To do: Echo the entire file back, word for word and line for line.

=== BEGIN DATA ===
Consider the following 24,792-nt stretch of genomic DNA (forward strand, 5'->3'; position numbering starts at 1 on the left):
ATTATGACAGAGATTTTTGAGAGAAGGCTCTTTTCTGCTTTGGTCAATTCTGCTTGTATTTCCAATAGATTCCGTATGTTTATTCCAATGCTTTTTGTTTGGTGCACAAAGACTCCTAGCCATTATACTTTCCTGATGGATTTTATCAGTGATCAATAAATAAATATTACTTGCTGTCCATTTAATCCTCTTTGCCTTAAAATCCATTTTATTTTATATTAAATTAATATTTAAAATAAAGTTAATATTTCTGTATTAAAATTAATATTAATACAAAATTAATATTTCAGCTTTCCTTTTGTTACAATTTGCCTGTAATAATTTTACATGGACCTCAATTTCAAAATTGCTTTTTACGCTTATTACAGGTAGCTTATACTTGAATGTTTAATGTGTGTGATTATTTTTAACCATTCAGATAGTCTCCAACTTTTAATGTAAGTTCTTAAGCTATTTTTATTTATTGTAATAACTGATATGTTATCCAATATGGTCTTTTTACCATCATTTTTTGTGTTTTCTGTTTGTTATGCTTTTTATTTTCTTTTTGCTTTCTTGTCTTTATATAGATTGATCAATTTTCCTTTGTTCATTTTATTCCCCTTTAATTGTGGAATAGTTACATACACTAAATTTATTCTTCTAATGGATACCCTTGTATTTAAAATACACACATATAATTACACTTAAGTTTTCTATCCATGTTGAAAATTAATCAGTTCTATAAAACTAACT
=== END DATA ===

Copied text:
Consider the following 24,792-nt stretch of genomic DNA (forward strand, 5'->3'; position numbering starts at 1 on the left):
ATTATGACAGAGATTTTTGAGAGAAGGCTCTTTTCTGCTTTGGTCAATTCTGCTTGTATTTCCAATAGATTCCGTATGTTTATTCCAATGCTTTTTGTTTGGTGCACAAAGACTCCTAGCCATTATACTTTCCTGATGGATTTTATCAGTGATCAATAAATAAATATTACTTGCTGTCCATTTAATCCTCTTTGCCTTAAAATCCATTTTATTTTATATTAAATTAATATTTAAAATAAAGTTAATATTTCTGTATTAAAATTAATATTAATACAAAATTAATATTTCAGCTTTCCTTTTGTTACAATTTGCCTGTAATAATTTTACATGGACCTCAATTTCAAAATTGCTTTTTACGCTTATTACAGGTAGCTTATACTTGAATGTTTAATGTGTGTGATTATTTTTAACCATTCAGATAGTCTCCAACTTTTAATGTAAGTTCTTAAGCTATTTTTATTTATTGTAATAACTGATATGTTATCCAATATGGTCTTTTTACCATCATTTTTTGTGTTTTCTGTTTGTTATGCTTTTTATTTTCTTTTTGCTTTCTTGTCTTTATATAGATTGATCAATTTTCCTTTGTTCATTTTATTCCCCTTTAATTGTGGAATAGTTACATACACTAAATTTATTCTTCTAATGGATACCCTTGTATTTAAAATACACACATATAATTACACTTAAGTTTTCTATCCATGTTGAAAATTAATCAGTTCTATAAAACTAACT